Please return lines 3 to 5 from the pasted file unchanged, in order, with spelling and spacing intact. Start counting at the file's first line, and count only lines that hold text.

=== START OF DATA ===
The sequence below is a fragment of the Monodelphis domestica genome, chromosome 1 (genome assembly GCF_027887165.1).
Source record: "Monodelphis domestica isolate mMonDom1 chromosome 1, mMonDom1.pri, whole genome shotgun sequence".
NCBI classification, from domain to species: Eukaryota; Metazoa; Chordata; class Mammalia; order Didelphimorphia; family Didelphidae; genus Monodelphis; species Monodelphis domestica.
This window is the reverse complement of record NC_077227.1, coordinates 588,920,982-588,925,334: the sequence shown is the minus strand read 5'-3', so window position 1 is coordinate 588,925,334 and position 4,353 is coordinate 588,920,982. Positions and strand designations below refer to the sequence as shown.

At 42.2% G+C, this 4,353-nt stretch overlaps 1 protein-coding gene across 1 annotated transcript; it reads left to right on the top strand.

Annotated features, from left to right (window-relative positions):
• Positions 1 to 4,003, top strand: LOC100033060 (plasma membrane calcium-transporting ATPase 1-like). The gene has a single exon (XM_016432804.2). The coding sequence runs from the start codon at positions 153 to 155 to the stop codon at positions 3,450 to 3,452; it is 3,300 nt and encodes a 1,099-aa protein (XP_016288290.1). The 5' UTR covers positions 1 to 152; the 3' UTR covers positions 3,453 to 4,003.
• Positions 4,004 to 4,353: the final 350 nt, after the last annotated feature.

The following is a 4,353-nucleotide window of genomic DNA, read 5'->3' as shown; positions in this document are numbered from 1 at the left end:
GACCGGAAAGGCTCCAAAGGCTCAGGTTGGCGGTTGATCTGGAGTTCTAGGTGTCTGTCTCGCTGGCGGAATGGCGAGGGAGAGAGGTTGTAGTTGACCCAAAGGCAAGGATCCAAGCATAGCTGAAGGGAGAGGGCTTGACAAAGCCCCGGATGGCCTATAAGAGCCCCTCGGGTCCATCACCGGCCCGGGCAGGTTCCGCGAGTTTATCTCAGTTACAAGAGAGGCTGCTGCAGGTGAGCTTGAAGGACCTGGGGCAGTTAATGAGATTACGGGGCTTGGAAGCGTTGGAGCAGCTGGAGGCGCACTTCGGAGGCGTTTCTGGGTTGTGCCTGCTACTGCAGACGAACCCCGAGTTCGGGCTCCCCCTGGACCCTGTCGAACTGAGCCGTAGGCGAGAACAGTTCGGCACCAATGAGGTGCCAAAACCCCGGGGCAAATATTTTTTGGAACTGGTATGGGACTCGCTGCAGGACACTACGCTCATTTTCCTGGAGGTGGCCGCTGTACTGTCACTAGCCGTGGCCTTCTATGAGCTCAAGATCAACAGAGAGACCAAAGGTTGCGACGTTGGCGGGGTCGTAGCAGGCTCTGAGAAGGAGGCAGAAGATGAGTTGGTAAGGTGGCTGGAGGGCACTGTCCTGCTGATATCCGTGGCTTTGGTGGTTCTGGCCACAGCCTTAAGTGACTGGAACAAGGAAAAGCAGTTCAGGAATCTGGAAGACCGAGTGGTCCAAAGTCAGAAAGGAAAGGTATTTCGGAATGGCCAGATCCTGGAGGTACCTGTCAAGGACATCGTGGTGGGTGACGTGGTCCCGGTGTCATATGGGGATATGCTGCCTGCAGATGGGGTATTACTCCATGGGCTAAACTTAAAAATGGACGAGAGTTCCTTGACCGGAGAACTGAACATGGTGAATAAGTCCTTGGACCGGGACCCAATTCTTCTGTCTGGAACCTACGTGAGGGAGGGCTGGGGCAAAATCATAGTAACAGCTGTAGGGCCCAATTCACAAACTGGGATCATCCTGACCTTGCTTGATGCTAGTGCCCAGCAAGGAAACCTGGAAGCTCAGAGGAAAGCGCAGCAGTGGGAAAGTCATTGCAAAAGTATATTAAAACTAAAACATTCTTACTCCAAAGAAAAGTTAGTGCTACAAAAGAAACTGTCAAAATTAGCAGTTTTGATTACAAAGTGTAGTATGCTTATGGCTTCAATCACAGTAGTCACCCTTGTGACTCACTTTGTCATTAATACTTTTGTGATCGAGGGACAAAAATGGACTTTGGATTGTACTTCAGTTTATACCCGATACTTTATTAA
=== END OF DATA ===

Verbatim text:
NCBI classification, from domain to species: Eukaryota; Metazoa; Chordata; class Mammalia; order Didelphimorphia; family Didelphidae; genus Monodelphis; species Monodelphis domestica.
This window is the reverse complement of record NC_077227.1, coordinates 588,920,982-588,925,334: the sequence shown is the minus strand read 5'-3', so window position 1 is coordinate 588,925,334 and position 4,353 is coordinate 588,920,982. Positions and strand designations below refer to the sequence as shown.

At 42.2% G+C, this 4,353-nt stretch overlaps 1 protein-coding gene across 1 annotated transcript; it reads left to right on the top strand.